Wall Street stocks soared to close higher today, calmed by polls showing that Americans want President Clinton to finish his term despite his complicity in a sex scandal.
Stocks also were helped by Clinton's comments today in New York, in which the president urged strong measures by global economic powers to stem the rise of an economic crisis similar to those in Asia in Latin America.
The Dow Jones Industrial Average climbed as much as 243.56 before closing up 149.85 points or 2.68 percent to reach 7,945.35. The Nasdaq also climbed higher, up 24.11 or 1.47 percent to reach 1,665.75.
Although the Dow's volatility continued last week, with a rise of more than 300 points on one day and several days of 100-plus point losses, the blue-chip index closed up 155.25 or 2 percent for the week. But most analysts expect the volatility to continue as the market tests whether it has hit bottom.
In a speech before the Council on Foreign Relations, Clinton said he had asked Federal Reserve Chairman Alan Greenspan and Treasury Secretary Robert Rubin to meet with economic ministers in other nations to plan a strategy aimed at meeting the financial challenges facing the global economy.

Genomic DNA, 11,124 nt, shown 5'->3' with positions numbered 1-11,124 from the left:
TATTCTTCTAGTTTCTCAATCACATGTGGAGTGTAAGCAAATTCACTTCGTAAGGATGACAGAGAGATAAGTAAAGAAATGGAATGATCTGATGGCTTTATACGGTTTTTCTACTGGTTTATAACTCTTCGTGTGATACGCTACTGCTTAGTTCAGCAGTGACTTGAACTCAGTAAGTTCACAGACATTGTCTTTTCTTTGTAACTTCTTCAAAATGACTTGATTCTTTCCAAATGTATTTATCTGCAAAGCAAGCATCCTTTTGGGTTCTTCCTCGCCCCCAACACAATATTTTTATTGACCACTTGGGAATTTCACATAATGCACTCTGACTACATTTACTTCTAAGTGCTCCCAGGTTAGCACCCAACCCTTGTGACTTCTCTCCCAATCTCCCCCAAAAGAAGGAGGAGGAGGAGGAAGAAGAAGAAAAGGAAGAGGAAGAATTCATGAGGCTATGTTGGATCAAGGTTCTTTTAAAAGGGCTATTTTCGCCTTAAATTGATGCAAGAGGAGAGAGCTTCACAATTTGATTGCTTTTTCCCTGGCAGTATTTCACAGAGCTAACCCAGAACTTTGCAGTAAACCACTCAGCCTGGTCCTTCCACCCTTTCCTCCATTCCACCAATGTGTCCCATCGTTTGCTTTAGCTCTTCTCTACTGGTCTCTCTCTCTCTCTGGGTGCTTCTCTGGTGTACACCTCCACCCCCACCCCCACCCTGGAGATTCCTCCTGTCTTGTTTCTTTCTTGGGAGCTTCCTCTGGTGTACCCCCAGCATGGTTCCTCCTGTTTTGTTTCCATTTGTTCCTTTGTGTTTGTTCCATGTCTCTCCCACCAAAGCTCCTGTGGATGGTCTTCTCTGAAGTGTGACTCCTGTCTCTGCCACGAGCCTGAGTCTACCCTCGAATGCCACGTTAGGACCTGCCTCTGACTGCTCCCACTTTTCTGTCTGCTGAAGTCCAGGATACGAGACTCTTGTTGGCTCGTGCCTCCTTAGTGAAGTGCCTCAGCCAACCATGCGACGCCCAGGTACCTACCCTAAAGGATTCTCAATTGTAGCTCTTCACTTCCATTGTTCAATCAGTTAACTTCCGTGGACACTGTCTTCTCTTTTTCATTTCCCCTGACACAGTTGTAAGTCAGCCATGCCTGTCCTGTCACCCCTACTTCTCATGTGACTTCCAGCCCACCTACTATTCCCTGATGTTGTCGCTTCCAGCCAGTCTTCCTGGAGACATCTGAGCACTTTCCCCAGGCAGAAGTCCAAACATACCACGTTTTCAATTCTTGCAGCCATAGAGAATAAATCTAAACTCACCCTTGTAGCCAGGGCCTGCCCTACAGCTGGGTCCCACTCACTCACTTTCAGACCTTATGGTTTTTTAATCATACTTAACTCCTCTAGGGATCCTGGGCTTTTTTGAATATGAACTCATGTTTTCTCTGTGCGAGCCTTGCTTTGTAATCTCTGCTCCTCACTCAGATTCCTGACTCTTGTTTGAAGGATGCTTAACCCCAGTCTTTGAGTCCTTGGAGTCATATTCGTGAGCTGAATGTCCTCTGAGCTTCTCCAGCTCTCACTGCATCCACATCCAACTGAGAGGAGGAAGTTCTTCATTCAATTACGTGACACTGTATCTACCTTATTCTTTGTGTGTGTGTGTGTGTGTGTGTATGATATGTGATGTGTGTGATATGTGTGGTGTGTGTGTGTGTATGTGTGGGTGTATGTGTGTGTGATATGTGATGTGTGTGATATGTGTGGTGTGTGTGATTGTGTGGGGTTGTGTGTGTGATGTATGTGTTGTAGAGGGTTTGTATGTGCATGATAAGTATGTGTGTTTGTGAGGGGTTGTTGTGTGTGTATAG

The market rallied Friday on the strength displayed by technology stocks and on a favorable inflation figure, which helped offset jitters about the possible impeachment of Clinton after independent prosecutor Ken Starr's report on the president was released on the Internet.
Although most Americans want the president to finish his term in office, more than half of those interviewed in polls conducted for CBS News, the CNN/USA Today/Gallup, and ABC News thought Clinton should be censured but not impeached.
Japan's Nikkei index rallied today after the country's ruling party proposed to take greater steps in reversing the declining banking system. The Nikkei rose 310.39 points, or 2.23 percent, to close at 14,227.37.